Last month, the FTC called high-profile witnesses such as Kotick and Microsoft CEO Satya Nadella in more than five days of testimony that the merger would be bad for gamers and competition.
The FTC believes that Microsoft has significant incentives to make Activision Blizzard’s Call of Duty — a franchise that has grossed more than $30 billion — an Xbox exclusive, prevent its use on Sony’s PlayStation, or lower the game’s price tag. PlayStation version.
But Microsoft said it already has deals with companies like Nintendo to offer Call of Duty on other platforms, and it has a deal with Sony as well. Microsoft argues that it won’t risk the anger of gamers by backing away from its promise to keep Call of Duty on PlayStation, and lose a lot of revenue by cutting off access to PlayStation players.
Sony did not immediately respond to a request for comment on Tuesday.
At times, Judge Corley seemed skeptical of the FTC case. In her closing arguments, she repeatedly urged the agency to back up its claim that if Call of Duty were pulled from PlayStation, enough gamers would ditch PlayStation for Xbox to make Microsoft’s move worthwhile.
“The FTC has given no indication that its assertion is likely to succeed, that the combined company could remove Call of Duty from Sony’s PlayStation, or that its ownership of Activision content would significantly reduce video game library subscriptions and the cloud gaming market. competition,” Judge Corley wrote in her judgment.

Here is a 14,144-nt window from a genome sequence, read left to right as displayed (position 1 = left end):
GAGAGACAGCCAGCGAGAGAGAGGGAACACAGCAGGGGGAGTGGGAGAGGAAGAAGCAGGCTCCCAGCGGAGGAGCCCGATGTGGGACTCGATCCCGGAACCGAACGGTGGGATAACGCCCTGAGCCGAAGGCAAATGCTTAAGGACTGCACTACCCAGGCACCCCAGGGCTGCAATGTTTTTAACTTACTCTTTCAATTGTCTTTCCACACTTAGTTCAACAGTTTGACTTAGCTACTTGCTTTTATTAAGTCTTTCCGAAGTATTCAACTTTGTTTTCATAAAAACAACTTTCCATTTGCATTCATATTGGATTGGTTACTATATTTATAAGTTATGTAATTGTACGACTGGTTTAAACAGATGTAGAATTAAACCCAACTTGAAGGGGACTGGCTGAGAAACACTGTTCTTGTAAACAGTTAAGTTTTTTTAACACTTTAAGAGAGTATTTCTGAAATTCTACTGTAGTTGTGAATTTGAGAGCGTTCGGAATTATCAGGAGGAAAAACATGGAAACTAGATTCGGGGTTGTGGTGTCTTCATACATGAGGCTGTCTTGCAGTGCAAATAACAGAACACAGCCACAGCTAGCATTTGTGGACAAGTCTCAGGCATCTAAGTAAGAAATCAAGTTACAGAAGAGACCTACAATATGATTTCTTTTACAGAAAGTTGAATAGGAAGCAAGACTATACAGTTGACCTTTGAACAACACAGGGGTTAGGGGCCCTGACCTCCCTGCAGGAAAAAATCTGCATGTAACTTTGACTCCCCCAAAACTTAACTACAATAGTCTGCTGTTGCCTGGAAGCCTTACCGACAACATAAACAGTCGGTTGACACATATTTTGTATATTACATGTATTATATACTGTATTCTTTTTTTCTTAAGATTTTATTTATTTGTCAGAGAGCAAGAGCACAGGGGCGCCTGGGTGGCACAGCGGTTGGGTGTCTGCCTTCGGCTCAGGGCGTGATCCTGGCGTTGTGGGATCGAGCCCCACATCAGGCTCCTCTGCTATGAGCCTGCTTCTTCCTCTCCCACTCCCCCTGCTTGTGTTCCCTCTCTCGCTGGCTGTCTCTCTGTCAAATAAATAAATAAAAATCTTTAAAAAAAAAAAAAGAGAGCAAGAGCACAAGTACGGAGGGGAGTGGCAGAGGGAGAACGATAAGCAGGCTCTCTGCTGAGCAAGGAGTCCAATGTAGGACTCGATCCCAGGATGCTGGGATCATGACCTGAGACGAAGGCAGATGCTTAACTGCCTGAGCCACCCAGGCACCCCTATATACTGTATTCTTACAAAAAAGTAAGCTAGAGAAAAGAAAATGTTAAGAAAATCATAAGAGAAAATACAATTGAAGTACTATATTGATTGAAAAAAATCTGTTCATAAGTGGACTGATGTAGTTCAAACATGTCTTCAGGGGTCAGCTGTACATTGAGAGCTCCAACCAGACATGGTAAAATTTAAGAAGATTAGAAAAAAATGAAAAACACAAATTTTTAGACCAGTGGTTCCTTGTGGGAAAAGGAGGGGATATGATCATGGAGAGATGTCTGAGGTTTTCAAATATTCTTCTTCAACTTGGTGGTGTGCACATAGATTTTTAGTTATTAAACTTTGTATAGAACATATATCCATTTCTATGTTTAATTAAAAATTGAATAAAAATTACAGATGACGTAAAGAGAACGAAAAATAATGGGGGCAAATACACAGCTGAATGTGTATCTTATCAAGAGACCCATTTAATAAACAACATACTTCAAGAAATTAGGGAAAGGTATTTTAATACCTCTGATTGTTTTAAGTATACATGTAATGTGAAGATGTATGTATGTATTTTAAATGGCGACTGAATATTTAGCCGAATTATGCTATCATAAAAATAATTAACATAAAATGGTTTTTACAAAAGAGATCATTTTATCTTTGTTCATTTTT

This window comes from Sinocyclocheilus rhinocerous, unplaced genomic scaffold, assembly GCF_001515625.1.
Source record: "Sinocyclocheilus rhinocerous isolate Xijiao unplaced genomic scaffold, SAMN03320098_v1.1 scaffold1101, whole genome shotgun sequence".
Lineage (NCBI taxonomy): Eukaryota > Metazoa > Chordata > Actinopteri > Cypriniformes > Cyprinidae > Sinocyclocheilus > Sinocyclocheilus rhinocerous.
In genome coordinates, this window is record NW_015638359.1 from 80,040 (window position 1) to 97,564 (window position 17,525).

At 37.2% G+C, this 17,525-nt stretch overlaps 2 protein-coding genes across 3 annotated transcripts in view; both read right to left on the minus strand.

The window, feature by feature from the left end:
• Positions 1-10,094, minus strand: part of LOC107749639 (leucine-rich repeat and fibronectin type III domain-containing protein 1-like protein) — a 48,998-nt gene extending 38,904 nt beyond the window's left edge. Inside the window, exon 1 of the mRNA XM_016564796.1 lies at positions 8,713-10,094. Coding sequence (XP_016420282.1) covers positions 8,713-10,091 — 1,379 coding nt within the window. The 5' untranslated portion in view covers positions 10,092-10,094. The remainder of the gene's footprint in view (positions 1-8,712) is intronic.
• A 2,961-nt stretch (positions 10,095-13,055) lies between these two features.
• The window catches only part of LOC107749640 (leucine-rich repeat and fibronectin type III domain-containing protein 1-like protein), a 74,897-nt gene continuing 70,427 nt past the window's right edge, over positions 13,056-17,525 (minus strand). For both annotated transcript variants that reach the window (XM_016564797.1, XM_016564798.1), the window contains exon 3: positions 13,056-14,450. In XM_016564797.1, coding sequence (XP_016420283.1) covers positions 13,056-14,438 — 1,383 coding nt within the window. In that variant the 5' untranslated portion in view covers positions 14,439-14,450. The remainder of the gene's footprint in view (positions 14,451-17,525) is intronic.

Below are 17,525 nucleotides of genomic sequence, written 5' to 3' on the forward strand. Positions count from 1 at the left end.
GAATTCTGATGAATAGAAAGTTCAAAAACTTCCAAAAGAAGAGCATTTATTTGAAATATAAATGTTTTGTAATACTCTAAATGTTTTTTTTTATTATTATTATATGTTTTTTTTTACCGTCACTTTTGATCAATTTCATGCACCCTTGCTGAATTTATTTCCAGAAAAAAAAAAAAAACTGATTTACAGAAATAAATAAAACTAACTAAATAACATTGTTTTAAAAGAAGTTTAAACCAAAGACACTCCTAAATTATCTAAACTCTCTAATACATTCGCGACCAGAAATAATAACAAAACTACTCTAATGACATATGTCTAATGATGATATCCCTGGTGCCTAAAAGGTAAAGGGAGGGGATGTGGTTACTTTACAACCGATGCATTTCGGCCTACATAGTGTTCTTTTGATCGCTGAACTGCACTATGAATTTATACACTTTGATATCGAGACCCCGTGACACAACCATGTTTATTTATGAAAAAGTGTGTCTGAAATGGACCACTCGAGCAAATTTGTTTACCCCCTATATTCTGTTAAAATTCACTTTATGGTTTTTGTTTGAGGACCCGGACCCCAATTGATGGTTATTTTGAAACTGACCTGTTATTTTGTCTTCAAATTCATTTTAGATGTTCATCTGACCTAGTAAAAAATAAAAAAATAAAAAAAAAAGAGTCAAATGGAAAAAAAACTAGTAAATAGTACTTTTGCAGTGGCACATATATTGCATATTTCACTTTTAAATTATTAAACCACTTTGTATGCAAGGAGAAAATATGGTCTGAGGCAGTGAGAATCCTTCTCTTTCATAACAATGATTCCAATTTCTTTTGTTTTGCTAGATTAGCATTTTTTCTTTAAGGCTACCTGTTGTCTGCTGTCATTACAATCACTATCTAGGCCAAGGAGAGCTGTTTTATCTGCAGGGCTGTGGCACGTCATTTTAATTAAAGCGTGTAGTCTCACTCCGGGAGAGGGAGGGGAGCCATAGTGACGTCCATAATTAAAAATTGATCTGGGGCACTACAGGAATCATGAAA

“Instead,” she later added, “there is documented evidence that greater consumer exposure to Call of Duty and other Activision Blizzard content.”
She wrote that despite a “massive discovery,” including nearly 1 million documents and 30 testimonies, the FTC “has yet to find a single document that matches Microsoft’s public commitment to deliver Call of Duty on PlayStation (and Nintendo Switch).” contradiction.”
Her rejection of the preliminary injunction means Microsoft could complete its merger with Activision Blizzard in the United States as early as this month. The two companies set a deal deadline of July 18, and if the deal doesn’t close by then, Microsoft will need to pay Activision Blizzard a $3 billion breakup fee. The companies could agree to delay that date, or pursue a merger while the UK appeal is pending.
It’s the latest FTC loss in a case involving one of the tech giants. While legal challenges under Ms. Khan led companies including Lockheed Martin and chipmaker Nvidia to abandon proposed acquisitions early in her tenure, the agency was unsuccessful this year in challenging Meta’s deal to buy the virtual reality startup.
Ms Khan said she would not be deterred by the court’s failure. The chairperson and her allies believe regulators have been too risk-averse for years, leading to runaway corporate consolidation. The FTC and other government agencies must be willing to pursue new cases, even if victory is not guaranteed, they said.
In his ruling, Judge Corley argued that consumers benefited from Microsoft’s anticipation of intense scrutiny and a written agreement under oath to share Activision games with different consoles and streaming services. “This scrutiny has paid off,” she wrote.